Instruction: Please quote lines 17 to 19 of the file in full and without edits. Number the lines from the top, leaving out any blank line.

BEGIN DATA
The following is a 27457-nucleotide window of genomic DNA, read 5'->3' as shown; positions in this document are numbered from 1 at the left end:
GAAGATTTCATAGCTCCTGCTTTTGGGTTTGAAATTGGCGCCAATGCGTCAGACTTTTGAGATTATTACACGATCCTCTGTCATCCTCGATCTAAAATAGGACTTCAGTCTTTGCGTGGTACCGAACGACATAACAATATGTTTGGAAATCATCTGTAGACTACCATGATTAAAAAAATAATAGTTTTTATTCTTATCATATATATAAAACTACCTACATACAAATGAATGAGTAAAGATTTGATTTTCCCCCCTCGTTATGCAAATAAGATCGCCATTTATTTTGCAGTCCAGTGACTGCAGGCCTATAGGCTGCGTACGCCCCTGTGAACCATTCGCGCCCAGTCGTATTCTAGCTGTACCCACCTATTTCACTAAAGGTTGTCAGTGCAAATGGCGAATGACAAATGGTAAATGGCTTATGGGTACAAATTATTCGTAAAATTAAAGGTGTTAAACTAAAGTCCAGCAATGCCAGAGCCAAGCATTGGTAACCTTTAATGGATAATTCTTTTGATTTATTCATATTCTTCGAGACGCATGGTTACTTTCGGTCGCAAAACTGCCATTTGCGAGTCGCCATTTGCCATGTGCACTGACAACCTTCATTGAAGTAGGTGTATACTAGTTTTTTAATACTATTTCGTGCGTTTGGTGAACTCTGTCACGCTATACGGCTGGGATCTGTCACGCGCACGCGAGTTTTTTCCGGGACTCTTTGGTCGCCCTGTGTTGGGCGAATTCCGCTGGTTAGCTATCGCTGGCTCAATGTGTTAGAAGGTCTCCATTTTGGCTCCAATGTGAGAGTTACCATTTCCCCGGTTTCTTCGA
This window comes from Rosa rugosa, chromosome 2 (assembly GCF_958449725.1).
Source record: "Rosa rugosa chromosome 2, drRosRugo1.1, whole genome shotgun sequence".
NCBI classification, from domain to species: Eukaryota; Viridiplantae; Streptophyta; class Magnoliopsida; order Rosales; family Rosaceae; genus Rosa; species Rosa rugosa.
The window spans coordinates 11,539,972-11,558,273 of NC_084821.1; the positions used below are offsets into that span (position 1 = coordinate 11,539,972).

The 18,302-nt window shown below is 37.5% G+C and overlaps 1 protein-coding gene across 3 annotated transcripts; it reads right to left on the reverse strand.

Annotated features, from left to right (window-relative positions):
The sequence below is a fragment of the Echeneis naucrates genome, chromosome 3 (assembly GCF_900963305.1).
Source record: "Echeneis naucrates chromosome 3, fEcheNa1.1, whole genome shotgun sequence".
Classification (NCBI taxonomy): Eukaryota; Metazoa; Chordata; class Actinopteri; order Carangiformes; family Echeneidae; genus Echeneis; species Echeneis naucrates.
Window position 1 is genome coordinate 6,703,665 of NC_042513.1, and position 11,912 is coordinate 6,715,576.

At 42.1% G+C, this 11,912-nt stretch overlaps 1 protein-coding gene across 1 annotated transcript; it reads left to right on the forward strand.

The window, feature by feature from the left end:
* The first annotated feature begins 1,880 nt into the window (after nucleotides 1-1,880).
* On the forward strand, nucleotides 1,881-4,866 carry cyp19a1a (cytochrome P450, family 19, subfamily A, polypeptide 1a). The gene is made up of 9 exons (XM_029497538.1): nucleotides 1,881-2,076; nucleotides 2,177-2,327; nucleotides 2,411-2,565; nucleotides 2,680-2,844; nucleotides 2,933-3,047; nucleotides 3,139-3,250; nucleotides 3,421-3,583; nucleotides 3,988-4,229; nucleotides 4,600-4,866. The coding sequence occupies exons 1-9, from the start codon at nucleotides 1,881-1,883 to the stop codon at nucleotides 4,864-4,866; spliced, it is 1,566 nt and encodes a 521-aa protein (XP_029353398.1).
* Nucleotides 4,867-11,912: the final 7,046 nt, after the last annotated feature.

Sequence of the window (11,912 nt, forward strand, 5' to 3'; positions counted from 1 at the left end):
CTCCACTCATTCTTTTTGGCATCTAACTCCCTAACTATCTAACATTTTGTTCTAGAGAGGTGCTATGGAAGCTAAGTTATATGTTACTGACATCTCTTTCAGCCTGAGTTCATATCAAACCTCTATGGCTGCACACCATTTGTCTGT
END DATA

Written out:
* Nucleotides 4,867-11,912: the final 7,046 nt, after the last annotated feature.

Sequence of the window (11,912 nt, forward strand, 5' to 3'; positions counted from 1 at the left end):
CTCCACTCATTCTTTTTGGCATCTAACTCCCTAACTATCTAACATTTTGTTCTAGAGAGGTGCTATGGAAGCTAAGTTATATGTTACTGACATCTCTTTCAGCCTGAGTTCATATCAAACCTCTATGGCTGCACACCATTTGTCTGT